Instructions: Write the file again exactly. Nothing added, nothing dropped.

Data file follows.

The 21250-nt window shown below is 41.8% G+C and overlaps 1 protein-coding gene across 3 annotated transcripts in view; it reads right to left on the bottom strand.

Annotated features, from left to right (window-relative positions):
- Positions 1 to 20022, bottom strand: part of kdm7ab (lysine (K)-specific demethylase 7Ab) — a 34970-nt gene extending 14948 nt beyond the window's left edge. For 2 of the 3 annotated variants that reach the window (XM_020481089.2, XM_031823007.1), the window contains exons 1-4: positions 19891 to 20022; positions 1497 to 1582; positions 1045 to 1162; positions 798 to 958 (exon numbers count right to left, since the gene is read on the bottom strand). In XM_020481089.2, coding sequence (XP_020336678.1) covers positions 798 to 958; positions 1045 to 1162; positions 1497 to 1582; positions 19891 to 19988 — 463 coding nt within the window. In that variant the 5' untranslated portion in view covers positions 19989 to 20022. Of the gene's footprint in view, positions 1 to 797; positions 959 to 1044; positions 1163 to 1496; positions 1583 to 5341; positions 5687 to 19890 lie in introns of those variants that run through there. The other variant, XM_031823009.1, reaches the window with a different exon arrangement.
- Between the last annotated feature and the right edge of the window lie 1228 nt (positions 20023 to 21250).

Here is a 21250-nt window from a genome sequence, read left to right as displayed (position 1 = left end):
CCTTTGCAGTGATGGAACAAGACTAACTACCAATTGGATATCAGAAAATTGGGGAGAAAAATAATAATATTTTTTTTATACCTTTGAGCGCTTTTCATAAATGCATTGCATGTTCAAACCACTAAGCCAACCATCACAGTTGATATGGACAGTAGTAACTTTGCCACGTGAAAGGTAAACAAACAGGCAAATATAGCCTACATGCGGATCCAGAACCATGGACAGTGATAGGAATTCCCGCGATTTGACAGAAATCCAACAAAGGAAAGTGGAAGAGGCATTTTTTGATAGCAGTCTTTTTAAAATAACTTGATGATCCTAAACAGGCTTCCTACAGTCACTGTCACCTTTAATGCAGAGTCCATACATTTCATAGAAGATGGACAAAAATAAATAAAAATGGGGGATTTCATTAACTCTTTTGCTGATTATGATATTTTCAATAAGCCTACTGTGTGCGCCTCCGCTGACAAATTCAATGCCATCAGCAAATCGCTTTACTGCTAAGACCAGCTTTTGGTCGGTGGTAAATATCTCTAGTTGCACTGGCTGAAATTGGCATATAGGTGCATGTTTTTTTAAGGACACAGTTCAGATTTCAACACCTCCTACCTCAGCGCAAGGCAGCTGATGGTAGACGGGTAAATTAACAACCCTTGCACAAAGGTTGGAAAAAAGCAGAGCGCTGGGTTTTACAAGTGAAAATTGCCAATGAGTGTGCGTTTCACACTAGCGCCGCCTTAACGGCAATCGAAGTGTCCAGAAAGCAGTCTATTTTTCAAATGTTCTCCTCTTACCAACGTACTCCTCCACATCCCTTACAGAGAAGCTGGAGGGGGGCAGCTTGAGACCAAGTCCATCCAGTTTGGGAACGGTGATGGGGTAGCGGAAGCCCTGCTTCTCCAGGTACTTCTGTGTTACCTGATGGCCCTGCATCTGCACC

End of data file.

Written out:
The 21250-nt window shown below is 41.8% G+C and overlaps 1 protein-coding gene across 3 annotated transcripts in view; it reads right to left on the bottom strand.

Annotated features, from left to right (window-relative positions):
- Positions 1 to 20022, bottom strand: part of kdm7ab (lysine (K)-specific demethylase 7Ab) — a 34970-nt gene extending 14948 nt beyond the window's left edge. For 2 of the 3 annotated variants that reach the window (XM_020481089.2, XM_031823007.1), the window contains exons 1-4: positions 19891 to 20022; positions 1497 to 1582; positions 1045 to 1162; positions 798 to 958 (exon numbers count right to left, since the gene is read on the bottom strand). In XM_020481089.2, coding sequence (XP_020336678.1) covers positions 798 to 958; positions 1045 to 1162; positions 1497 to 1582; positions 19891 to 19988 — 463 coding nt within the window. In that variant the 5' untranslated portion in view covers positions 19989 to 20022. Of the gene's footprint in view, positions 1 to 797; positions 959 to 1044; positions 1163 to 1496; positions 1583 to 5341; positions 5687 to 19890 lie in introns of those variants that run through there. The other variant, XM_031823009.1, reaches the window with a different exon arrangement.
- Between the last annotated feature and the right edge of the window lie 1228 nt (positions 20023 to 21250).

Here is a 21250-nt window from a genome sequence, read left to right as displayed (position 1 = left end):
CCTTTGCAGTGATGGAACAAGACTAACTACCAATTGGATATCAGAAAATTGGGGAGAAAAATAATAATATTTTTTTTATACCTTTGAGCGCTTTTCATAAATGCATTGCATGTTCAAACCACTAAGCCAACCATCACAGTTGATATGGACAGTAGTAACTTTGCCACGTGAAAGGTAAACAAACAGGCAAATATAGCCTACATGCGGATCCAGAACCATGGACAGTGATAGGAATTCCCGCGATTTGACAGAAATCCAACAAAGGAAAGTGGAAGAGGCATTTTTTGATAGCAGTCTTTTTAAAATAACTTGATGATCCTAAACAGGCTTCCTACAGTCACTGTCACCTTTAATGCAGAGTCCATACATTTCATAGAAGATGGACAAAAATAAATAAAAATGGGGGATTTCATTAACTCTTTTGCTGATTATGATATTTTCAATAAGCCTACTGTGTGCGCCTCCGCTGACAAATTCAATGCCATCAGCAAATCGCTTTACTGCTAAGACCAGCTTTTGGTCGGTGGTAAATATCTCTAGTTGCACTGGCTGAAATTGGCATATAGGTGCATGTTTTTTTAAGGACACAGTTCAGATTTCAACACCTCCTACCTCAGCGCAAGGCAGCTGATGGTAGACGGGTAAATTAACAACCCTTGCACAAAGGTTGGAAAAAAGCAGAGCGCTGGGTTTTACAAGTGAAAATTGCCAATGAGTGTGCGTTTCACACTAGCGCCGCCTTAACGGCAATCGAAGTGTCCAGAAAGCAGTCTATTTTTCAAATGTTCTCCTCTTACCAACGTACTCCTCCACATCCCTTACAGAGAAGCTGGAGGGGGGCAGCTTGAGACCAAGTCCATCCAGTTTGGGAACGGTGATGGGGTAGCGGAAGCCCTGCTTCTCCAGGTACTTCTGTGTTACCTGATGGCCCTGCATCTGCACC